President Donald Trump did not commit to significant police reform Thursday during an event in Dallas. Trump said he is finalizing an executive order to "encourage police departments nationwide to meet the most current professional standards of force" and de-escalation. He also did not say whether he was in favor of any significant reforms as lawmakers at all levels consider how to overhaul policing following widespread protests over the death of George Floyd. (CNBC)
* Most Americans, including Republicans, support sweeping Democratic police reform proposals (Reuters)
The Republican National Committee announced Thursday that Trump will now accept the party's nomination in Jacksonville, instead of in Charlotte, North Carolina, as had been planned. Portions of the RNC's convention are still set to be held in Charlotte due to contractual obligations. The announcement comes after the party's tussle with Democratic Gov. Roy Cooper, who has been hesitant to ease coronavirus restrictions. (NBC News)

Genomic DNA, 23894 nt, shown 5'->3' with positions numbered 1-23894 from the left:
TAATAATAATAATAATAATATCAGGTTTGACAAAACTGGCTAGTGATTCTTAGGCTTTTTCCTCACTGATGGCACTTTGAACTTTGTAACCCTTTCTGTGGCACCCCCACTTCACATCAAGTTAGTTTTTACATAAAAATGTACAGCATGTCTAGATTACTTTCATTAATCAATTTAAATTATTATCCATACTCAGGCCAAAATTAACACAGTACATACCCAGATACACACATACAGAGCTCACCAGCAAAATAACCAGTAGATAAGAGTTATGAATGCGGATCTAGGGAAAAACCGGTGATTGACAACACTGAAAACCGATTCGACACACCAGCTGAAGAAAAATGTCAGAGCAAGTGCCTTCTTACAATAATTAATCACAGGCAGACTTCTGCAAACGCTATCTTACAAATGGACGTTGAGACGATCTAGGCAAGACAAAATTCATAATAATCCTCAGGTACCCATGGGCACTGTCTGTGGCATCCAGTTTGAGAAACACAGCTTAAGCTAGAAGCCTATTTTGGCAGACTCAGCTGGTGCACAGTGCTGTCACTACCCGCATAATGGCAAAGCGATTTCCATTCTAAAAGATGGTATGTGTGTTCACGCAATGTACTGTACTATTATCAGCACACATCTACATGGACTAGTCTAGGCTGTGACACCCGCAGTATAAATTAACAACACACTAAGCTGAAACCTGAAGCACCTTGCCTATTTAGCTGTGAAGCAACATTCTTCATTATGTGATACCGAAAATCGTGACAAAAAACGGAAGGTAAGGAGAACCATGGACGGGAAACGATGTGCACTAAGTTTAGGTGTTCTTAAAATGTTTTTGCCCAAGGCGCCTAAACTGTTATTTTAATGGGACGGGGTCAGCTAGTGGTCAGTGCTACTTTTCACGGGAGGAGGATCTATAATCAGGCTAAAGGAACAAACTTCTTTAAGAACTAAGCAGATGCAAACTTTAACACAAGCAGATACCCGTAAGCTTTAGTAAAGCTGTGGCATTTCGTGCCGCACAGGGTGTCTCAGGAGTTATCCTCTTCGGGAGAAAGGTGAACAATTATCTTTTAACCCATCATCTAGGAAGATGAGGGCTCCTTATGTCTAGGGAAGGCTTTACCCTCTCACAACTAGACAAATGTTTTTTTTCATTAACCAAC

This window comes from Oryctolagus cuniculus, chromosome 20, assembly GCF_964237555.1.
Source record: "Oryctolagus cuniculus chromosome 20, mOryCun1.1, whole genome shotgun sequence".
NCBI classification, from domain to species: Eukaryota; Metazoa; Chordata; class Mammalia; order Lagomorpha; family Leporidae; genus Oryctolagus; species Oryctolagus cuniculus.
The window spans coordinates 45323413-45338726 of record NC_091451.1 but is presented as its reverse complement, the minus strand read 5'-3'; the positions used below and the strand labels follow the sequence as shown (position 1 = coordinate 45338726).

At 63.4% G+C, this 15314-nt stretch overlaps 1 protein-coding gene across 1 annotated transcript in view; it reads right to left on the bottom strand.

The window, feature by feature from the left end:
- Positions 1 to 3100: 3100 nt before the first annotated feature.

* Here's how Joe Biden would reopen the economy as coronavirus spreads (CNBC)
Apple CEO Tim Cook said Thursday the tech giant will spend $100 million on a racial justice initiative, making it the latest company to commit funding as activists push for change following Floyd's death. The Apple Racial Equity and Justice initiative will focus on economic equality, education, and criminal justice reform, Cook said. The company also pledged to increase spending on black-owned suppliers. (CNBC)
* Tech's big five lost nearly $270 billion in value in Thursday's market plunge (CNBC)